13 July 2021
When I walk my dog, my hold on her lead can be achieved by one finger. An index finger, but sometimes even a pinky, is all the strength required to keep the princess from charging off to the opposite side of the road to say hello to another dog.
When I walk my grand-dog, however, it takes all the strength I can muster. One hand, sometimes two, along with tensing of the shoulders and making sure I have a firm stance on the ground. And that’s just when Tigger is walking, let alone when she sees something interesting that she really really needs to look at.
I’m drawing the same analogy between virus control in various states, just because I can. In the state where I live, we are occasionally instructed quite firmly that we have to wear masks, work from home, only leave home for a handful of specific reasons, and can’t go to pubs or shops gyms or restaurants. We know it’s not for a lengthy period of time, but those are the rules, so we are told to suck it up and deal with it. There are definitely people who suffer financially from these short sharp lockdowns. Absolutely there are people who suffer psychologically from them as well. But if we all do the right thing, it’s over fairly quickly, and we get back to our normal lives. It’s worked for us so far.
There’s another state in my country who appear to have been held on a much lighter lead. It is suggested that they do the right thing, and politely asked if maybe they could do, what we on our side of the country are told we must do. This state has managed very well until now, even given their higher density housing and so forth, but a recent outbreak of the delta strain of the virus is running loose in an area with people who are not used to being so firmly held. And the authorities are now looking at locking down a state full of people, many of whom just don’t see the need.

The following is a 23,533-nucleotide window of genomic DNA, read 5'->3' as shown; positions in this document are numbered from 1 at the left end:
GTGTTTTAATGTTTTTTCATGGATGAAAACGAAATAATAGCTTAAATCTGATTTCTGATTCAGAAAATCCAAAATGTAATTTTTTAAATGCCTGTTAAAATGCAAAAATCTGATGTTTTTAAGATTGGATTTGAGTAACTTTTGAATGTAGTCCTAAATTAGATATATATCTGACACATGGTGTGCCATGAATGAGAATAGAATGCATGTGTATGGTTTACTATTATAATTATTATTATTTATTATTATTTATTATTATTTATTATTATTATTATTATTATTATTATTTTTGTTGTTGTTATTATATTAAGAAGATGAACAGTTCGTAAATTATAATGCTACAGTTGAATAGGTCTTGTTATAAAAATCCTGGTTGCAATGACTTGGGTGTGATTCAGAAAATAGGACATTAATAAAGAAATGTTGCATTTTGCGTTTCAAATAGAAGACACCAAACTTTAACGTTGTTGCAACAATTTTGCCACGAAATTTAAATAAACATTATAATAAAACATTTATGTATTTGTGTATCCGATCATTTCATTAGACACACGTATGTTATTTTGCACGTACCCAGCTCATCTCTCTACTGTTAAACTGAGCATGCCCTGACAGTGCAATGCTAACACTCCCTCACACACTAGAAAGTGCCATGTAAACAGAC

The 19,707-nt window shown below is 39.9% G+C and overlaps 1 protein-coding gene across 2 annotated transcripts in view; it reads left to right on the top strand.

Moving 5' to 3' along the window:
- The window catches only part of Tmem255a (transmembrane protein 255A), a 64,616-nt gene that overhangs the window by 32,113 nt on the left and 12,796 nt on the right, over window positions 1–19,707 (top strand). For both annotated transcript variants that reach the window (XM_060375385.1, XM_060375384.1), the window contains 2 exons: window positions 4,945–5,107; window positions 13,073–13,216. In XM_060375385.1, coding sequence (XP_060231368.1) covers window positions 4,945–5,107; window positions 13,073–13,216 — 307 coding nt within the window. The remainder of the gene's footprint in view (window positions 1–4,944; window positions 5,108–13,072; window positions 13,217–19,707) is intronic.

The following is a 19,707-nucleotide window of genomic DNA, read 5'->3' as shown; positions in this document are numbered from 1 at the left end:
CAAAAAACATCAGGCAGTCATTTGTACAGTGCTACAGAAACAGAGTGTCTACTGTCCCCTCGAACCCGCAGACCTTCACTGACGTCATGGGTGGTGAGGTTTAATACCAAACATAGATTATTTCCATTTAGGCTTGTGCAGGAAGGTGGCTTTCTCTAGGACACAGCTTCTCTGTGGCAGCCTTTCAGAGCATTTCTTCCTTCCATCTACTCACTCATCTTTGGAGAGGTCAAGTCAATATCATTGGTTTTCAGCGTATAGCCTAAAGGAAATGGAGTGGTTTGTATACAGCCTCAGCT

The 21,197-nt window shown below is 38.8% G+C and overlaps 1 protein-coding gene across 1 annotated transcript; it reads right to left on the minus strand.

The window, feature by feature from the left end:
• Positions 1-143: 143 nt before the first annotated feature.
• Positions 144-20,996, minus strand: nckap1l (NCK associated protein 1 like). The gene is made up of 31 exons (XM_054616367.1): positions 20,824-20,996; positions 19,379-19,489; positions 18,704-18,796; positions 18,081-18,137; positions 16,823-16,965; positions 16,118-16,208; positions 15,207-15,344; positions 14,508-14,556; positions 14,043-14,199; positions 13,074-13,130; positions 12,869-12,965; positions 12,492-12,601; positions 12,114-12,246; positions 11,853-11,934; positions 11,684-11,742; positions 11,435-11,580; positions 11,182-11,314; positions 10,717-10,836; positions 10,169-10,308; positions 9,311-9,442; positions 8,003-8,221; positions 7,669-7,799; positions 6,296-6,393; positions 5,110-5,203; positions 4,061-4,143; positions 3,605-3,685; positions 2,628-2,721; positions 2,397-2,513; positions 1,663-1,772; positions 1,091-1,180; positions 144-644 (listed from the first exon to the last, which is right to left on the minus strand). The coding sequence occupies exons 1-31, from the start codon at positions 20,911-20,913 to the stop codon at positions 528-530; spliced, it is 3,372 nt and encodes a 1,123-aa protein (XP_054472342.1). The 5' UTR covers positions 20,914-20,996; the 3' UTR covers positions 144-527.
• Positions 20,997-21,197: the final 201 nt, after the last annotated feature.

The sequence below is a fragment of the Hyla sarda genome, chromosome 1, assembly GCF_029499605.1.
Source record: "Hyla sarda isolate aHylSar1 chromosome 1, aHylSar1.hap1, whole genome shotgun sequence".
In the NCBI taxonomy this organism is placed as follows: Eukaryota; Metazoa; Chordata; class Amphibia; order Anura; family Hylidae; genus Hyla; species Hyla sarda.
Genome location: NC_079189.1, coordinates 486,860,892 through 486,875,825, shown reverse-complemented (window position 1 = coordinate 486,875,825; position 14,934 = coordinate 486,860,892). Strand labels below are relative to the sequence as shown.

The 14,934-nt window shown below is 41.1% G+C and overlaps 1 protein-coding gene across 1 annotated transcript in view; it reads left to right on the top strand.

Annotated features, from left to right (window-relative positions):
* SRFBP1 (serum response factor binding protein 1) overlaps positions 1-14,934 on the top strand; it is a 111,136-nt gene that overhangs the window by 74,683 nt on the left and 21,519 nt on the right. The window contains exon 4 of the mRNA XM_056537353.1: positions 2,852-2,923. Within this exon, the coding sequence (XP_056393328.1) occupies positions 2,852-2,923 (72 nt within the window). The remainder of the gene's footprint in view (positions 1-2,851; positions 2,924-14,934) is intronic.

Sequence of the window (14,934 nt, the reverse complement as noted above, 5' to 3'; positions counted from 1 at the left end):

Like with Tigger and Chewie and their leads, there is a very large difference in weight that has brought about the difference in tension on the leads. Chewie is smaller, Tigger is larger. The weight of the dog, and the weight of numbers of population, very definitely are a big factor in how tightly or loosely you can hold the reins.
The same analogy applies in a lot of areas in our lives. How tightly or loosely we hold our children as they are growing up, for instance. Even how tightly or loosely we cling onto those at the end of their lives.
Holding loosely does not mean you don’t care. It doesn’t mean you don’t have control. It doesn’t mean you are not providing support and guidance.
It’s just trust, which goes both ways. You trust your five kilo dog to not suddenly rush across the street to say hello to a pit bull terrior who eats small dogs for breakfast. And your five kilo dog trusts you to know that the pit bull might not be its best friend.
It’s trust too, that while our authorities make mistakes in their handling of the virus and in immunisation rollouts and in how we all manage lockdowns etc, it’s done with the best of intentions.